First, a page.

The contributions of the glass reinforced flouropolymer layer(s) to the improved electrical properties of the circuit laminate described herein is a significant feature of the present invention. As a signal pulse travels along a conductor in a circuit, the electrical and magnetic fields generated by the pulse extend into the dielectric materials surrounding the conductor. The fields are strongest at the conductor/dielectric interface and become weaker as distance from the conductor increases. The properties of the dielectric material closest to the conductor therefore have the greatest affect on these fields and hence on the electrical properties (propagation velocity, impedance, etc.) of the circuit.
This significant electrical characteristic of laminate circuit materials is clearly shown in the following TABLE IV wherein the effective dielectric constant of a stripline circuit such as described in FIG. 1 (i.e., polyimide/acrylic adhesive/copper) is compared to the effective dielectric constant of a stripline circuit in accordance with the present invention (FIGS. 8 or 8A). Dielectric constant is a physical property, and therefore characteristic of a material. However, the effective dielectric constant (εeff) gives a dielectric constant value for the material in which the electrical and magnetic fields of the signal pulse travel. In the stripline configuration, these fields are contained in the dielectric material between the ground planes. Therefore, the stripline values for effective dielectric constant are closest to the dielectric constant of the substrate. In microstrip and coplanar constructions, the electrical and magnetic fields extend into air. The microstrip and coplanar values of εeff reflect the combination of the dielectric constants of air (εr ≃1) and the dielectric material. In the coplanar construction, the contribution of air is dominant. TABLE IV shows that a significantly lower effective dielectric constant results with the present invention due to the glass reinforced fluorocarbon layer.
TABLE IV______________________________________Effective Dielectric Constant (εeff)for Stripline Circuit ConstructionsSubstrate εeff______________________________________Kapton + Acrylic Adhesive 3.1Kapton + glass reinforced fluorocarbon 2.5______________________________________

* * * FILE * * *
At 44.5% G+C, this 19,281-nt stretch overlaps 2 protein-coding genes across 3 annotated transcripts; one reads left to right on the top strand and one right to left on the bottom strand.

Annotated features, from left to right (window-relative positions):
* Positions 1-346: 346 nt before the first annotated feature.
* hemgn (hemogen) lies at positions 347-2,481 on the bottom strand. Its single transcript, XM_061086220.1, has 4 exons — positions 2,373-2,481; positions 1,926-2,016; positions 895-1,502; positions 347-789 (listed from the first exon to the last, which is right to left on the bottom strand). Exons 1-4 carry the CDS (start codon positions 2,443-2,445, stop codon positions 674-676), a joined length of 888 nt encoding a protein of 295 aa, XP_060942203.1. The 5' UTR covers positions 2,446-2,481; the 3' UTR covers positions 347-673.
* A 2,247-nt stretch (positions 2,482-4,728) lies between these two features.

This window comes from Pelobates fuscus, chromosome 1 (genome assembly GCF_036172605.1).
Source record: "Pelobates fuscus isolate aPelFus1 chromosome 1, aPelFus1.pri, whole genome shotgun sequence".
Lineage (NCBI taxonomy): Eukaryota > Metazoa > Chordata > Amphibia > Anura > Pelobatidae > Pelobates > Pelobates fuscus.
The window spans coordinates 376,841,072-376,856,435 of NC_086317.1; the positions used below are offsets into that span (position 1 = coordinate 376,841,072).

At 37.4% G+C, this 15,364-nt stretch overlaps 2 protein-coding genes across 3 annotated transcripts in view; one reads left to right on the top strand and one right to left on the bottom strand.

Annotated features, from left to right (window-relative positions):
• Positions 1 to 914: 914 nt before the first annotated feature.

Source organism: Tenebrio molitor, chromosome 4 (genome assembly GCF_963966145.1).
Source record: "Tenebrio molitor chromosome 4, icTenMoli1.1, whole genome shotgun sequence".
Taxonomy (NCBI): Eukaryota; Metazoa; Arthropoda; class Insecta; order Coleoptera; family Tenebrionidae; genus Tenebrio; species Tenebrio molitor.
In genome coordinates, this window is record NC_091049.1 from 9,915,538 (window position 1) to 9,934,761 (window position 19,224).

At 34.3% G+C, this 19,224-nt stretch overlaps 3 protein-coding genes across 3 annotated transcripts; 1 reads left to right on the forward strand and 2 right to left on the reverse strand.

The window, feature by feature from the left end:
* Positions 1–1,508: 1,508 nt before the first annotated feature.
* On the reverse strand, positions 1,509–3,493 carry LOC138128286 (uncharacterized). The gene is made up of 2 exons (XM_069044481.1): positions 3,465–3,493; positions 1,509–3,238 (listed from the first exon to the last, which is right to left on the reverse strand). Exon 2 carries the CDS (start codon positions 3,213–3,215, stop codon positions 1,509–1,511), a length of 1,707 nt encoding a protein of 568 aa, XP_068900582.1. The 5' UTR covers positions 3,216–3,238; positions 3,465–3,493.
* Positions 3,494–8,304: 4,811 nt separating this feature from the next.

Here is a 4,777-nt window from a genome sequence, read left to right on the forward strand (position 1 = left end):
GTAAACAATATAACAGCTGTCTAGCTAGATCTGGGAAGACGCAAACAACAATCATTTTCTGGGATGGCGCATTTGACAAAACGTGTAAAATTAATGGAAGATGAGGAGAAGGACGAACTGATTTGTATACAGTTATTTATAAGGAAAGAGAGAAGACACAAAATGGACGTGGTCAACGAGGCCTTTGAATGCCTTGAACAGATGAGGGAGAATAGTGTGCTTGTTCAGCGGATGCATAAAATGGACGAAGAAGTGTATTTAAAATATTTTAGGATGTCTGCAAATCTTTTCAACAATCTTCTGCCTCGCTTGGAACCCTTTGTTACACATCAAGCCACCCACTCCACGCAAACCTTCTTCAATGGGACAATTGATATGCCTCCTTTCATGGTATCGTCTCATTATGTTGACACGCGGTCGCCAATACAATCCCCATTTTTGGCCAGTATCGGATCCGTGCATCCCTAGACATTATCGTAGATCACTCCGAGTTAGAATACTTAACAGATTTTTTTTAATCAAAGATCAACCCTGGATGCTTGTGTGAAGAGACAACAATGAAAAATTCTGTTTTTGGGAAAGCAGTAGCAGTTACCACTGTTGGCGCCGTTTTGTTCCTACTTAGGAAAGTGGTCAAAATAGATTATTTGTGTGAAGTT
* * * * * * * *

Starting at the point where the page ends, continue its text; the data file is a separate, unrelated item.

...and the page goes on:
The characteristic impedance (Zo) of a conductor in a circuit is a function of the width of the conductor, the dielectric thickness (between the conductor and the ground), and the electrical properties of the dielectric material. FIG. 10 is a graph plotting characteristic impedance vs. line width for stripline and microstrip constructions of a circuit laminate in accordance with the present invention and a laminate material similar to the prior art laminate of FIG. 1. The results set forth in FIG. 10 indicate at least the following:
(a) Zo increases with decreasing line width
(b) Characteristic impedance of a given conductor is higher in microstrip than in stripline constructions.
For the same line width and dielectric thickness, the lower the εeff the higher is the characteristic impedance. Therefore, lower εeff materials, such as the circuit laminate of the present invention have an advantage in circuit manufacturing (the subtractive process) because they can meet impedance specifications using wider lines, which are easier to manufacture.
In summary, the glass reinforced fluoropolymer layer of the present invention laminated with a polyimide such as Kapton and a suitable conductive copper film will provide dramatic improvements and features over all three prior art circuit laminates shown in FIGS. 1-3. Thus, when compared to the polyimide/adhesive/copper laminate (adhesives as discussed herein are conventional commercially available adhesives, generally acrylics or epoxies) of FIG. 1, the laminate of the present invention provides: